This article, about the intersection of Orthodoxy in North America (especially that practiced by converts, whom Fr. D.O. Herbel discusses in his excellent book; cf. Amy Slagle's similarly excellent The Eastern Church in the Spiritual Marketplace: American Conversions to Orthodox Christianity) with new "nationalist" movements of the "far-right" or "alt-right" variety, has sparked some comment, part of a broadening commentary on the apparent resurgence of "nationalist" or other movements as part of, and apparently leading up to, the Brexit vote in HM's United Kingdom, and to the Trump election in Her Majesty's erstwhile American colonies.
As I have often remarked on here over the years, and elsewhere as well, nationalism and Eastern Christianity go hand in glove: this is so well known among scholars of the Christian East as to have acquired the status of a commonplace stretching back at least 200 years.
But more recently we have in fact been seeing an upsurge in such nationalism in Russia and elsewhere over the last decade and more, attracting wider attention--as in the linked article--from more than just scholars of the Christian East. But what does this all mean? Is it nationalism of the pure laine variety, or is it a mixture of multiple issues? What, if any, is the difference between nationalism and patriotism--or are they largely synonymous today? (I strongly suspect the latter, for reasons presently to be discussed.) Can we lump Brexit and Trump together? Is Russian Orthodox nationalism a prototype of all Orthodox nationalisms? Are Orthodox converts or other Eastern Christians in the United States proposing a racist nationalism, an economic nationalism, a hybrid of these two along with other issues?
Clearly these are all complicated matters requiring a good deal of careful thought beyond sloganeering, shaming, and silencing-- those tedious techniques by which too many people today attempt to abort important if uncomfortable debates about, inter alia, sexuality, immigration, Catholic canon law about divorce and remarriage, Islam, so-called nationalist or fascist movements, etc.
I will not for a moment pretend to have answers here, but I do want to suggest a few books and essays that have helped me continue to think through some of these questions; and then I want to suggest a few lines of inquiry that I think need to be taken up anew today. I hope to do some of this myself in the new year based, inter alia, upon a re-reading of Erich Fromm's landmark Escape from Freedom.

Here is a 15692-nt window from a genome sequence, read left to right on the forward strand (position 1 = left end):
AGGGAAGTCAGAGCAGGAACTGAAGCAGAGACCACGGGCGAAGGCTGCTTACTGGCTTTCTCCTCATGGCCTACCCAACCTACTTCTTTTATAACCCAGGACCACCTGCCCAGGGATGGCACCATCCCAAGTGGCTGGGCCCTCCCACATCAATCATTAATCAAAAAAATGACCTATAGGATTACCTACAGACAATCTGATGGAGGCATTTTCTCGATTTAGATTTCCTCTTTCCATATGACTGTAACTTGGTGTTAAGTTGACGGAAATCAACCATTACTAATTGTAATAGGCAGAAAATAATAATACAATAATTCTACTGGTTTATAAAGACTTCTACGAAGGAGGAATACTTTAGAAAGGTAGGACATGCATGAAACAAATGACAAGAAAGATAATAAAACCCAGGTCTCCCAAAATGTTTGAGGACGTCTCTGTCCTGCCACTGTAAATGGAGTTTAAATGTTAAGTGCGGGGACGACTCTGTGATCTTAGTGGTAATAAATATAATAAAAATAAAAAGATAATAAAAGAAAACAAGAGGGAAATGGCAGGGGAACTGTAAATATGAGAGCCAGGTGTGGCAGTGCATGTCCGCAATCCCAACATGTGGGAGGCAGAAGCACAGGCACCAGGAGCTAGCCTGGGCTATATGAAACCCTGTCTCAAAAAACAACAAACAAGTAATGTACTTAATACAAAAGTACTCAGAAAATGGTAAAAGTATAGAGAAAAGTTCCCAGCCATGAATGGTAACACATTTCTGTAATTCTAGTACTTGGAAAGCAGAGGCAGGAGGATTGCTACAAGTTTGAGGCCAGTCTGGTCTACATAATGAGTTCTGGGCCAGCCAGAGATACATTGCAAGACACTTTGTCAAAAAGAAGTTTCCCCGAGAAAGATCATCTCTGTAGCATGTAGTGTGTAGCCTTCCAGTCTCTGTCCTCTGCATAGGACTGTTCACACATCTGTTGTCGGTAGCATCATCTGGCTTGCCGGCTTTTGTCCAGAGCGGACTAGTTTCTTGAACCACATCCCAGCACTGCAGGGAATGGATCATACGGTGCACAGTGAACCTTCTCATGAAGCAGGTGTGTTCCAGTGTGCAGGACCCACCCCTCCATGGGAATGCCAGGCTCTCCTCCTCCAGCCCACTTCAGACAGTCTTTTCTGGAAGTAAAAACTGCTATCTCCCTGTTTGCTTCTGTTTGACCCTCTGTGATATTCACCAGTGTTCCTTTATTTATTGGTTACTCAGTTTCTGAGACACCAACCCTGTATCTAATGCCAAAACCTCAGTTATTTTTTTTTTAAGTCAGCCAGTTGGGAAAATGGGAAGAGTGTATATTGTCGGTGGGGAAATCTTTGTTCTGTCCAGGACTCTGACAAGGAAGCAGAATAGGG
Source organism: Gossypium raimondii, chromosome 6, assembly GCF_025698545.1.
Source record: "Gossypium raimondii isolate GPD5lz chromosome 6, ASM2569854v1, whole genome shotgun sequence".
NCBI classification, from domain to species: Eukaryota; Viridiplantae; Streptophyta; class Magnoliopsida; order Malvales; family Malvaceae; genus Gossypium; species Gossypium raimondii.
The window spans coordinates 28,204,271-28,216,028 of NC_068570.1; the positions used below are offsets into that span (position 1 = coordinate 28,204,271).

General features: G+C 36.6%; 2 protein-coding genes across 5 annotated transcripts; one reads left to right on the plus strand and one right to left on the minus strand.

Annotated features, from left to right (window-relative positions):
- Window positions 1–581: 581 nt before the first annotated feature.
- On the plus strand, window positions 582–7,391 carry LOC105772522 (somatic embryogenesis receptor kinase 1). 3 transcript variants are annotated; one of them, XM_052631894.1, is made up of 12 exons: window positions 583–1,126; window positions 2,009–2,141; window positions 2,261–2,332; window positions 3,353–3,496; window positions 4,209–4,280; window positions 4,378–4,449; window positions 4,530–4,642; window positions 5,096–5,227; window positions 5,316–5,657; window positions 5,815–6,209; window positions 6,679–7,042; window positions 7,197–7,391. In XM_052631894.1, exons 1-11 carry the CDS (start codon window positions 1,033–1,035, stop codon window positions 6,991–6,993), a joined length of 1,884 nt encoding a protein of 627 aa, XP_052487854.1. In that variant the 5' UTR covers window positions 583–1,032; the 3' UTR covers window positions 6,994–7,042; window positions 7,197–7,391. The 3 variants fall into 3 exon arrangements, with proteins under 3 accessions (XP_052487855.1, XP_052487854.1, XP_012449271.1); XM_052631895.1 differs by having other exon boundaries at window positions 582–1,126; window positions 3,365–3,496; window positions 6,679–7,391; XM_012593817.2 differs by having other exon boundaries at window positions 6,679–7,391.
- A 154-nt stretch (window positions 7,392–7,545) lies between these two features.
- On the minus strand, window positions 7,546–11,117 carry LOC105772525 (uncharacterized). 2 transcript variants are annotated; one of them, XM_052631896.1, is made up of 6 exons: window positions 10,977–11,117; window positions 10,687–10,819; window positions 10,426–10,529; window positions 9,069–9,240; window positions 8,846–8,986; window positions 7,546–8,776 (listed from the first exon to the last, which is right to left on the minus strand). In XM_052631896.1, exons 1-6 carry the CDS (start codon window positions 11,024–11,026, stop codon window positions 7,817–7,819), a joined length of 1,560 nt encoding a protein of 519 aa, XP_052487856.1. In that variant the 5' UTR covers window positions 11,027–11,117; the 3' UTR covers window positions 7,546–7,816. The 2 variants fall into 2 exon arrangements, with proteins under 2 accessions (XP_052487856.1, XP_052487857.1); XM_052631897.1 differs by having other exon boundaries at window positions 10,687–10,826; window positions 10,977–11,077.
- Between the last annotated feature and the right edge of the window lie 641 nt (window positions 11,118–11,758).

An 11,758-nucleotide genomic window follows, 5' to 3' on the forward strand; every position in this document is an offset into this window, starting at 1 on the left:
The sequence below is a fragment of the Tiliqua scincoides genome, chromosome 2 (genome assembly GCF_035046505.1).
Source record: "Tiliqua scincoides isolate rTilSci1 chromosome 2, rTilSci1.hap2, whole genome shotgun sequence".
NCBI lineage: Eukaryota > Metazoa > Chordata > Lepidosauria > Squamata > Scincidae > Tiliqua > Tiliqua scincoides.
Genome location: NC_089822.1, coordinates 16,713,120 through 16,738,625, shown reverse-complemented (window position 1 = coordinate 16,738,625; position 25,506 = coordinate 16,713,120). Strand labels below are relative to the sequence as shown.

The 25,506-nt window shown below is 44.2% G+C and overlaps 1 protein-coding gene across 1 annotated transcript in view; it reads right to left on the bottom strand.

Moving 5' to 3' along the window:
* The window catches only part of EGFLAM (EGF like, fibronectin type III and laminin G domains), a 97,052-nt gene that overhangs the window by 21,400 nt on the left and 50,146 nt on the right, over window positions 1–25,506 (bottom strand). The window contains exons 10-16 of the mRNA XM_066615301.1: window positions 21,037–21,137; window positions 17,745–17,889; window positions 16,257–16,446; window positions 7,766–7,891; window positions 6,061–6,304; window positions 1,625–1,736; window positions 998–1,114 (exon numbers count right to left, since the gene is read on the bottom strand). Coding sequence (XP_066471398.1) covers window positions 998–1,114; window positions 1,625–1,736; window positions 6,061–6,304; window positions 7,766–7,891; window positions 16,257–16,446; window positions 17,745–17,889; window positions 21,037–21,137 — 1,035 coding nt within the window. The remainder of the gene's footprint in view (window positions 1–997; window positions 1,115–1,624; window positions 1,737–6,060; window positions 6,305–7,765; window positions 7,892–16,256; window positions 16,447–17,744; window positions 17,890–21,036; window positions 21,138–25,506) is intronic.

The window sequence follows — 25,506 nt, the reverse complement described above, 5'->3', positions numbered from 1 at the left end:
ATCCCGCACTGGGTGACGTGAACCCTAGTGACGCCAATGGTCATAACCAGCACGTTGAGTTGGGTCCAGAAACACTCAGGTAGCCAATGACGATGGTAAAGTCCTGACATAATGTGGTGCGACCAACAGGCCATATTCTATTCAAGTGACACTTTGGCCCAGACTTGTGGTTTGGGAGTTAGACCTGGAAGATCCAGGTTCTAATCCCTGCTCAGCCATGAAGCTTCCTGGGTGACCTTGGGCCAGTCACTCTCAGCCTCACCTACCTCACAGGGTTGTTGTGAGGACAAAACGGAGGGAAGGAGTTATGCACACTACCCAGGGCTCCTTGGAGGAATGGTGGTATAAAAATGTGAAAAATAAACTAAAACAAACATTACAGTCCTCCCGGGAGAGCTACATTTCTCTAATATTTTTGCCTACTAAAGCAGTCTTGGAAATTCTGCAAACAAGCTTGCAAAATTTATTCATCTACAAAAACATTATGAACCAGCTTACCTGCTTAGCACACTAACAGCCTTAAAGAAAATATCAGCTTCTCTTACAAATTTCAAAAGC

(Parenthetically, I would also, before going farther, want to strongly insist on bringing in another psychoanalytically informed social critic, Vamik Volkan, whose work I only discovered this fall and continue to find fascinating and compelling. I will say more about him and the nationalist question, on which he has written several things, in another post.)
For now, let us look to sort out some questions about patriotism and nationalism with the help of Alasdair MacIntyre.
As in many things, my early instincts upon entering a discussion are to return to what the great moral philosopher Alasdair MacIntyre has written, for he has a singular ability to render difficult questions pellucid. And so, 20 years after working on an MA thesis about him, I went back to read his essay "Is Patriotism a Virtue?" He begins helpfully by clarifying the nature of patriotism, noting how, in the American experiment, the old virtues of patriotism are covertly taken up in a new fashion and merged incoherently with the supposedly disinterested rationalism of liberalism and its bureaucratic apparatus in the modern state, creating the odd hybrid of what we could call modern nationalism.
And such nationalism has been witheringly scorned by MacIntyre. I have very often, on here and elsewhere, had occasion to quote MacIntyre's acid dismissal (in an essay discussing the politics of Irish poetry) of that "dangerous and unmanageable institution," the modern nation-state which pretends to be value-neutral except when its covert values invite/require you to die for it, a request/demand MacIntyre says is like being asked to die "for the telephone company."